Happy growing!

 

Now reading: The Lazy Lady’s Guide to DIY: Hanging Herb Garden in Ladyguides on Persephone Magazine..

Growing Lemons


I use to do this with my Da… But over the years with all its traumas and dramas, forgot. So happy to stumble over this blog!

Growing Wild

When life gives you lemons, grow trees!

If you’ve ever seen a flowering lemon tree, you’ll understand why. For those of you who haven’t, allow me explain. Their lush, dark green, oval leaves have a glossy texture that shimmers in sunlight. Their delicate white flowers bloom with a citrus fragrance and are soft to the touch. Their exotic nature provides an alluring quality. And, finally, they bear the exciting possibility of fruit!

Typically, lemon trees flourish outdoors year-round in hot, sunny regions, but they can also thrive indoors as edible houseplants in cold-season climates. At the organic food store where I work we have a healthy lemon cutting producing massive fruit in a garage setting all year. It makes for an impressive sight during the dead of a Canadian winter!

And while rooting cuttings is a sensible option for fast fruit, lemon tree cuttings are not readily available in many…

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DIY Cowboy: How to reclaim wood from pallets


How to reclaim wood from pallets

Wood is the material of choice for a lot of my projects. In an effort to keep my hobby budget tight, I’ve ventured into the world of reclaimed and re-purposed wood. I’ll often collect shipping pallets, crates, and wood that has been previously used for sheds and decking, then re-purpose it for my projects. Sometimes, this wood has been taken apart for me and I just need to cut out any rot and remove and any pieces of metal that have been lodged in it. But Most of the time, I have to take it apart myself.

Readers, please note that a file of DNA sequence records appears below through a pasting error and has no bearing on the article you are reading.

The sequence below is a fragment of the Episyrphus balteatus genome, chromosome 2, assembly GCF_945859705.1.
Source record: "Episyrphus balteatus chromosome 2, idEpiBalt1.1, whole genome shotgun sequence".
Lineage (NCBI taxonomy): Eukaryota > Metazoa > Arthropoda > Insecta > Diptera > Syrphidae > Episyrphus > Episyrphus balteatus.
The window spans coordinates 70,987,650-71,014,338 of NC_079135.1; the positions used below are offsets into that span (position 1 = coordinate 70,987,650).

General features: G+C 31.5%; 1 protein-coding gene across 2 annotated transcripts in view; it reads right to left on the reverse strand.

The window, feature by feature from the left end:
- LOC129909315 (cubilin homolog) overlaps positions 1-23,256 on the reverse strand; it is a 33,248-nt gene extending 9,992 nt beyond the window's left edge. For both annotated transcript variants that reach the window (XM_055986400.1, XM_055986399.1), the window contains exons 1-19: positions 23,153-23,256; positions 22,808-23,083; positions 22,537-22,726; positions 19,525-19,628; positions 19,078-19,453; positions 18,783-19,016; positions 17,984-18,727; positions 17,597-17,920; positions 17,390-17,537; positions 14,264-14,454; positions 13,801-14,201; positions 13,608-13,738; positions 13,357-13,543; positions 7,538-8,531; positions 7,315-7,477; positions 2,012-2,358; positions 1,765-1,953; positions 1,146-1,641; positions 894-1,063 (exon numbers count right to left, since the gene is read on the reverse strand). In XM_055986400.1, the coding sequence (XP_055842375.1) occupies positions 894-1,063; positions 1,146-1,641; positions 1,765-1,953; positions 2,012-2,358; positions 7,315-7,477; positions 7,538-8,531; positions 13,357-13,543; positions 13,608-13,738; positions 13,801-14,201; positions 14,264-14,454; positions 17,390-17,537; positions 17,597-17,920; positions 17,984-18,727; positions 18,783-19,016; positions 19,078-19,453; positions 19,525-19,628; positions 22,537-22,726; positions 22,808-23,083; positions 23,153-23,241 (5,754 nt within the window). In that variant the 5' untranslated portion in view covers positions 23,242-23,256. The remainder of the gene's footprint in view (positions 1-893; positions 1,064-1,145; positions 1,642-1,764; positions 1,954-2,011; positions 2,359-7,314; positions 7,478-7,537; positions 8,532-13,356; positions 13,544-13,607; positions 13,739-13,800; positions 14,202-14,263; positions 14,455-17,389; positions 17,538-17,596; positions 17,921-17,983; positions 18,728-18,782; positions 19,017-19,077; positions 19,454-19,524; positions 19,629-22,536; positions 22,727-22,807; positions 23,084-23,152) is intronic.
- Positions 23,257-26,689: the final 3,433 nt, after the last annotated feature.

The most common structure to reclaim wood from is a shipping pallet. They can be found anywhere across America. Small companies often want to get rid of these ASAP. Large companies sometimes have a process to reuse or recycle their pallets, but are often willing to give a few away to anyone who asks.

With all of the boards and nails, it can be a little intimidating and difficult to start separating a pallet. Just going at it with a pry bar and hammer isn’t going to work very well. You’ll have trouble getting the pry bar in to those tight joints and you can easily crack the wood, rending it hardly usable. Here is a guide with my steps, precautions, and techniques to help you reclaim the wood used in a pallet with maximum efficiency and minimal damage to the wood.

The tools I recommend are

  • a 4×4 piece of wood, long enough to lay across the pallet.
  • a 2 pound or heavier mallet, possibly made of rubber
  • a piece of 2×6 or similar, 1-3 feet tall
  • a regular hammer with a good claw
  • a pry bar – Stanley 21-Inch Wonder Bar
  • gloves
  • safety glasses
  • punches – 8 Piece Pin Punch Set
  • optionally, a sledge hammer and an empty jar for rusty nails

Start by

putting on your gloves and laying the pallet out on a hard, flat surface. I use my garage floor, but a sidewalk, porch, or driveway will also work well. Make sure you have sufficient space to walk around the pallet. I like to start the pallet with the heavily planked side up, the same way the pallet would lay if the shipping cargo were sitting on it. Grab the 4×4. Raise the pallet with one hand and slide the 4×4 underneath with the other. Position the 4×4 so that it is side to side with the first board you want to remove.